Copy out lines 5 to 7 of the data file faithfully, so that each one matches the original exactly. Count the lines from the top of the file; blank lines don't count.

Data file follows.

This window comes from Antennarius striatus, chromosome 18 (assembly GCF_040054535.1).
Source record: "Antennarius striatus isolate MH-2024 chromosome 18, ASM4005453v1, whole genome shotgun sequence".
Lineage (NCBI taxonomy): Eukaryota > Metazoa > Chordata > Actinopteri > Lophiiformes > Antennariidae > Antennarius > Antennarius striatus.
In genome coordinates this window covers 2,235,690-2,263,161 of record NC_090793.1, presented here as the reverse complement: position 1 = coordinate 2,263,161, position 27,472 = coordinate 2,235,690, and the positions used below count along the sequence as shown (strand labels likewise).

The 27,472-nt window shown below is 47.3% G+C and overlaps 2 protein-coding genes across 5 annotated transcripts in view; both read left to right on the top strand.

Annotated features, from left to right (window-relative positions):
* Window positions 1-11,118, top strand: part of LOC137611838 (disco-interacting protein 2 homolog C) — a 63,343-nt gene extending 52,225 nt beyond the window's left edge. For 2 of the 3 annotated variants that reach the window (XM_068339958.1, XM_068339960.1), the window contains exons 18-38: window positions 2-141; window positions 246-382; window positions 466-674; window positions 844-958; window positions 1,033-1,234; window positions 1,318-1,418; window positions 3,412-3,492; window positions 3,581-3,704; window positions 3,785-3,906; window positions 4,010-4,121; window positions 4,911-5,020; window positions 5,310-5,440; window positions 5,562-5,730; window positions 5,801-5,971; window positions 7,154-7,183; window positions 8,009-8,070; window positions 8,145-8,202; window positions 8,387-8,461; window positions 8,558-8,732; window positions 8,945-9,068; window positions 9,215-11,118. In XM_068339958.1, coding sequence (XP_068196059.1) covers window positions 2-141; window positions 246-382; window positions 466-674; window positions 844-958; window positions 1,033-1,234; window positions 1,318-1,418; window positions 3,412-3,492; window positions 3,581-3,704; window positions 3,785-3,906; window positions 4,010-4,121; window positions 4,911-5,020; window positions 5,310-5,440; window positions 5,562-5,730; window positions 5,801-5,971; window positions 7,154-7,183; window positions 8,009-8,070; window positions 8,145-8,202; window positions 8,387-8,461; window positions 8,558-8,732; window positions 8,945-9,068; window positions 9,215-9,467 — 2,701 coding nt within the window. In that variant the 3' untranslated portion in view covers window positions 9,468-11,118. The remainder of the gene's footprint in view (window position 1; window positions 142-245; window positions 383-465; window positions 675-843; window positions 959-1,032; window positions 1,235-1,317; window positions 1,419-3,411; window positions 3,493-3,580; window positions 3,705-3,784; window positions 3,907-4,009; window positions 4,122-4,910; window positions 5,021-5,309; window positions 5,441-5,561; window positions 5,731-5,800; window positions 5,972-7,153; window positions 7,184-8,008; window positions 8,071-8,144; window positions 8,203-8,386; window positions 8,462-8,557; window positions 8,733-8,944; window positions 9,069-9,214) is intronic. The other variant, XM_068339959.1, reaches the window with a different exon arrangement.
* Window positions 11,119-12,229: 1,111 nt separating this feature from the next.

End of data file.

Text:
The 27,472-nt window shown below is 47.3% G+C and overlaps 2 protein-coding genes across 5 annotated transcripts in view; both read left to right on the top strand.

Annotated features, from left to right (window-relative positions):
* Window positions 1-11,118, top strand: part of LOC137611838 (disco-interacting protein 2 homolog C) — a 63,343-nt gene extending 52,225 nt beyond the window's left edge. For 2 of the 3 annotated variants that reach the window (XM_068339958.1, XM_068339960.1), the window contains exons 18-38: window positions 2-141; window positions 246-382; window positions 466-674; window positions 844-958; window positions 1,033-1,234; window positions 1,318-1,418; window positions 3,412-3,492; window positions 3,581-3,704; window positions 3,785-3,906; window positions 4,010-4,121; window positions 4,911-5,020; window positions 5,310-5,440; window positions 5,562-5,730; window positions 5,801-5,971; window positions 7,154-7,183; window positions 8,009-8,070; window positions 8,145-8,202; window positions 8,387-8,461; window positions 8,558-8,732; window positions 8,945-9,068; window positions 9,215-11,118. In XM_068339958.1, coding sequence (XP_068196059.1) covers window positions 2-141; window positions 246-382; window positions 466-674; window positions 844-958; window positions 1,033-1,234; window positions 1,318-1,418; window positions 3,412-3,492; window positions 3,581-3,704; window positions 3,785-3,906; window positions 4,010-4,121; window positions 4,911-5,020; window positions 5,310-5,440; window positions 5,562-5,730; window positions 5,801-5,971; window positions 7,154-7,183; window positions 8,009-8,070; window positions 8,145-8,202; window positions 8,387-8,461; window positions 8,558-8,732; window positions 8,945-9,068; window positions 9,215-9,467 — 2,701 coding nt within the window. In that variant the 3' untranslated portion in view covers window positions 9,468-11,118. The remainder of the gene's footprint in view (window position 1; window positions 142-245; window positions 383-465; window positions 675-843; window positions 959-1,032; window positions 1,235-1,317; window positions 1,419-3,411; window positions 3,493-3,580; window positions 3,705-3,784; window positions 3,907-4,009; window positions 4,122-4,910; window positions 5,021-5,309; window positions 5,441-5,561; window positions 5,731-5,800; window positions 5,972-7,153; window positions 7,184-8,008; window positions 8,071-8,144; window positions 8,203-8,386; window positions 8,462-8,557; window positions 8,733-8,944; window positions 9,069-9,214) is intronic. The other variant, XM_068339959.1, reaches the window with a different exon arrangement.